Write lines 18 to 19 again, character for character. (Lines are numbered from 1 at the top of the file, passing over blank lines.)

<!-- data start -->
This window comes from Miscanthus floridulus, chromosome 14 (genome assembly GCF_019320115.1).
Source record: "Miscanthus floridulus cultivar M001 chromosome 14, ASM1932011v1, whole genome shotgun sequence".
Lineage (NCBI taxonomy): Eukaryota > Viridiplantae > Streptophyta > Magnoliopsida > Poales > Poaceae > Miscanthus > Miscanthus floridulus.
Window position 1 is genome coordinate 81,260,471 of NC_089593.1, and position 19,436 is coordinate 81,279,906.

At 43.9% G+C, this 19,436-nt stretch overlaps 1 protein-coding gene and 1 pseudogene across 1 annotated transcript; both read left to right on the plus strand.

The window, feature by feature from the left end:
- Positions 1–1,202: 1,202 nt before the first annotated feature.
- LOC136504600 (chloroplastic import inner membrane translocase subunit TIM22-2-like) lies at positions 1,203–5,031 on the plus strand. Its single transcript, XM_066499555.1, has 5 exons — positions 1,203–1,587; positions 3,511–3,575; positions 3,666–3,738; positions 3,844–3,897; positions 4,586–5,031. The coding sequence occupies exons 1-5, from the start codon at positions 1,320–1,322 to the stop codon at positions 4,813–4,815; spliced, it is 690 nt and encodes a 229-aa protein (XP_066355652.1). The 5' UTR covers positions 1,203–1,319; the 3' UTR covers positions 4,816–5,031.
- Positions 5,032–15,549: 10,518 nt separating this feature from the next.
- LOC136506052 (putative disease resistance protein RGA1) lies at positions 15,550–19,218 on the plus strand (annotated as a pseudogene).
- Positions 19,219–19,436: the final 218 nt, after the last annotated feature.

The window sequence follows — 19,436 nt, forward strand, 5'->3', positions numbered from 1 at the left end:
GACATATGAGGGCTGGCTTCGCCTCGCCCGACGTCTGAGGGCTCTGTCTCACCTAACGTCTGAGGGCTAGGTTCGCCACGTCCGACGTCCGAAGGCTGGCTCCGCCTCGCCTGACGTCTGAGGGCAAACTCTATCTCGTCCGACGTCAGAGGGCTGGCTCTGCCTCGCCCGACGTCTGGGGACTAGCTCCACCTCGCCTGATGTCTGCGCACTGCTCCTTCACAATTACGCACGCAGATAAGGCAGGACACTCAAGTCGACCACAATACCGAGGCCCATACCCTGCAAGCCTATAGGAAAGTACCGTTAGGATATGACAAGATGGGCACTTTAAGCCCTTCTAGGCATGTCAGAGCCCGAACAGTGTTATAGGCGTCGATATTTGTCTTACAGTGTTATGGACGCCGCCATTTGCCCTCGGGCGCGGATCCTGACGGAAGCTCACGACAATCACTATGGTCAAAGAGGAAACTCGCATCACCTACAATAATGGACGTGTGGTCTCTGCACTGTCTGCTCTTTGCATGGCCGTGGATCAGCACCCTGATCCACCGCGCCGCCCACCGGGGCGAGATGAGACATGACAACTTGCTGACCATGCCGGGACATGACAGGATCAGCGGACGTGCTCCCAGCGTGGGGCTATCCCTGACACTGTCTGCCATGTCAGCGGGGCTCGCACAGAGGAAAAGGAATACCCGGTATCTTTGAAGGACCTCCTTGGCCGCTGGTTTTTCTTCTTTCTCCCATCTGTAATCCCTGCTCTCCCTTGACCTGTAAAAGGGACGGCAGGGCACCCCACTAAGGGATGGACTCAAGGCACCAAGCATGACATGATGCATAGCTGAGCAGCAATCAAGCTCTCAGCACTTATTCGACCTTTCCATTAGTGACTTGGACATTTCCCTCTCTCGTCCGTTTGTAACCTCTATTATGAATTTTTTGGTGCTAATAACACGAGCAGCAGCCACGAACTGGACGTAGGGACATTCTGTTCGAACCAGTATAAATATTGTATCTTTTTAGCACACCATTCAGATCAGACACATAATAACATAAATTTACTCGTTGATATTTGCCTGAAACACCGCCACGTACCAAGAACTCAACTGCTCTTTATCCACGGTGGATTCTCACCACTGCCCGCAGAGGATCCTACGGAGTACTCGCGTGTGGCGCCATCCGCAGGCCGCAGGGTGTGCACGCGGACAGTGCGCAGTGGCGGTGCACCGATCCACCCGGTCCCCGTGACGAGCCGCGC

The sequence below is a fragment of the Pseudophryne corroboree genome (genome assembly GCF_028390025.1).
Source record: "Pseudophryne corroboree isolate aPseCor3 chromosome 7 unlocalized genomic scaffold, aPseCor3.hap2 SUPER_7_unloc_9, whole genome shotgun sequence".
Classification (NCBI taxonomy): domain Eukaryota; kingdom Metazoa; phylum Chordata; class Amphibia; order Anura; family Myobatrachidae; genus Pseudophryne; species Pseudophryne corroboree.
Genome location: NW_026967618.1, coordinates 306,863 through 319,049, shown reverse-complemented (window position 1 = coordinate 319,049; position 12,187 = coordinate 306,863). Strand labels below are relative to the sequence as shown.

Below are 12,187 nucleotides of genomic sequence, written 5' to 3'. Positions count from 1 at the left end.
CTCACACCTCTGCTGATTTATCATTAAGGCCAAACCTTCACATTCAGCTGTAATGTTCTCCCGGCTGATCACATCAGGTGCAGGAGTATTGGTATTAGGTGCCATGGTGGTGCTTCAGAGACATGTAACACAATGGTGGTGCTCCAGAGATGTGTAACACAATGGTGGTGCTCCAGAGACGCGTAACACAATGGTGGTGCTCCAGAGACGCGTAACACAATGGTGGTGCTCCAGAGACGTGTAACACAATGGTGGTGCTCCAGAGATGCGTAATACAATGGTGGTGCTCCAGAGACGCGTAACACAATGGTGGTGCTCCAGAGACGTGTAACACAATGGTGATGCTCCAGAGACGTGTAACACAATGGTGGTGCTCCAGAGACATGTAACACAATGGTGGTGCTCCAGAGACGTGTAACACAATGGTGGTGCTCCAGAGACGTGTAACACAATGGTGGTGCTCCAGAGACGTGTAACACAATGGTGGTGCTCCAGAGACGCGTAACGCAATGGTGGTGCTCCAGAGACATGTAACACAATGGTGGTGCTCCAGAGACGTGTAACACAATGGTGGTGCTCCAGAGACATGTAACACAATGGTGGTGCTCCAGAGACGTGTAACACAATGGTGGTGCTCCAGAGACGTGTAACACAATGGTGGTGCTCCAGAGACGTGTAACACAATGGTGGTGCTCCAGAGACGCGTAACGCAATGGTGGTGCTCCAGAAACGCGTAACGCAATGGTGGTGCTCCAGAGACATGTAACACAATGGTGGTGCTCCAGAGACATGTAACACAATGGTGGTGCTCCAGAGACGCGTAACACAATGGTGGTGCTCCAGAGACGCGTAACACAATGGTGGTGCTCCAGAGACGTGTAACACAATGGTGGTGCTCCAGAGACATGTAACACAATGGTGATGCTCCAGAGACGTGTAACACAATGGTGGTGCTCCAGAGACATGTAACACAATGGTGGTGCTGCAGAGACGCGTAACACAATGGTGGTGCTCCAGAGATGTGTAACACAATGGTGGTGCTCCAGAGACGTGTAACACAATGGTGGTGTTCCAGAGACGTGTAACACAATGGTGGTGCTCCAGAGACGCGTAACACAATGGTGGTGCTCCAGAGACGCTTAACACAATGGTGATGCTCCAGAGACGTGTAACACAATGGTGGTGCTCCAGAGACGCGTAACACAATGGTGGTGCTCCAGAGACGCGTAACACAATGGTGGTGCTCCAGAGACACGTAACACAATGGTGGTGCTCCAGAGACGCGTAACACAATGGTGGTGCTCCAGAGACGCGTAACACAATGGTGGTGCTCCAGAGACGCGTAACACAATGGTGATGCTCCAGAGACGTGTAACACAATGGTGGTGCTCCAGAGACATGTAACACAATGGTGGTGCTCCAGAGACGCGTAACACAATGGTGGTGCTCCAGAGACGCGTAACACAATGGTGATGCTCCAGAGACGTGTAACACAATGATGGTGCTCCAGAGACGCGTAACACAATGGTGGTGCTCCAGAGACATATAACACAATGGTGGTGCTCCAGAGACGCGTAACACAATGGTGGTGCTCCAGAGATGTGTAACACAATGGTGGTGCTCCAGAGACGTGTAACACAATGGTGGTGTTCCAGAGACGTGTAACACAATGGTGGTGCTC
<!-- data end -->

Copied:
Below are 12,187 nucleotides of genomic sequence, written 5' to 3'. Positions count from 1 at the left end.
CTCACACCTCTGCTGATTTATCATTAAGGCCAAACCTTCACATTCAGCTGTAATGTTCTCCCGGCTGATCACATCAGGTGCAGGAGTATTGGTATTAGGTGCCATGGTGGTGCTTCAGAGACATGTAACACAATGGTGGTGCTCCAGAGATGTGTAACACAATGGTGGTGCTCCAGAGACGCGTAACACAATGGTGGTGCTCCAGAGACGCGTAACACAATGGTGGTGCTCCAGAGACGTGTAACACAATGGTGGTGCTCCAGAGATGCGTAATACAATGGTGGTGCTCCAGAGACGCGTAACACAATGGTGGTGCTCCAGAGACGTGTAACACAATGGTGATGCTCCAGAGACGTGTAACACAATGGTGGTGCTCCAGAGACATGTAACACAATGGTGGTGCTCCAGAGACGTGTAACACAATGGTGGTGCTCCAGAGACGTGTAACACAATGGTGGTGCTCCAGAGACGTGTAACACAATGGTGGTGCTCCAGAGACGCGTAACGCAATGGTGGTGCTCCAGAGACATGTAACACAATGGTGGTGCTCCAGAGACGTGTAACACAATGGTGGTGCTCCAGAGACATGTAACACAATGGTGGTGCTCCAGAGACGTGTAACACAATGGTGGTGCTCCAGAGACGTGTAACACAATGGTGGTGCTCCAGAGACGTGTAACACAATGGTGGTGCTCCAGAGACGCGTAACGCAATGGTGGTGCTCCAGAAACGCGTAACGCAATGGTGGTGCTCCAGAGACATGTAACACAATGGTGGTGCTCCAGAGACATGTAACACAATGGTGGTGCTCCAGAGACGCGTAACACAATGGTGGTGCTCCAGAGACGCGTAACACAATGGTGGTGCTCCAGAGACGTGTAACACAATGGTGGTGCTCCAGAGACATGTAACACAATGGTGATGCTCCAGAGACGTGTAACACAATGGTGGTGCTCCAGAGACATGTAACACAATGGTGGTGCTGCAGAGACGCGTAACACAATGGTGGTGCTCCAGAGATGTGTAACACAATGGTGGTGCTCCAGAGACGTGTAACACAATGGTGGTGTTCCAGAGACGTGTAACACAATGGTGGTGCTCCAGAGACGCGTAACACAATGGTGGTGCTCCAGAGACGCTTAACACAATGGTGATGCTCCAGAGACGTGTAACACAATGGTGGTGCTCCAGAGACGCGTAACACAATGGTGGTGCTCCAGAGACGCGTAACACAATGGTGGTGCTCCAGAGACACGTAACACAATGGTGGTGCTCCAGAGACGCGTAACACAATGGTGGTGCTCCAGAGACGCGTAACACAATGGTGGTGCTCCAGAGACGCGTAACACAATGGTGATGCTCCAGAGACGTGTAACACAATGGTGGTGCTCCAGAGACATGTAACACAATGGTGGTGCTCCAGAGACGCGTAACACAATGGTGGTGCTCCAGAGACGCGTAACACAATGGTGATGCTCCAGAGACGTGTAACACAATGATGGTGCTCCAGAGACGCGTAACACAATGGTGGTGCTCCAGAGACATATAACACAATGGTGGTGCTCCAGAGACGCGTAACACAATGGTGGTGCTCCAGAGATGTGTAACACAATGGTGGTGCTCCAGAGACGTGTAACACAATGGTGGTGTTCCAGAGACGTGTAACACAATGGTGGTGCTC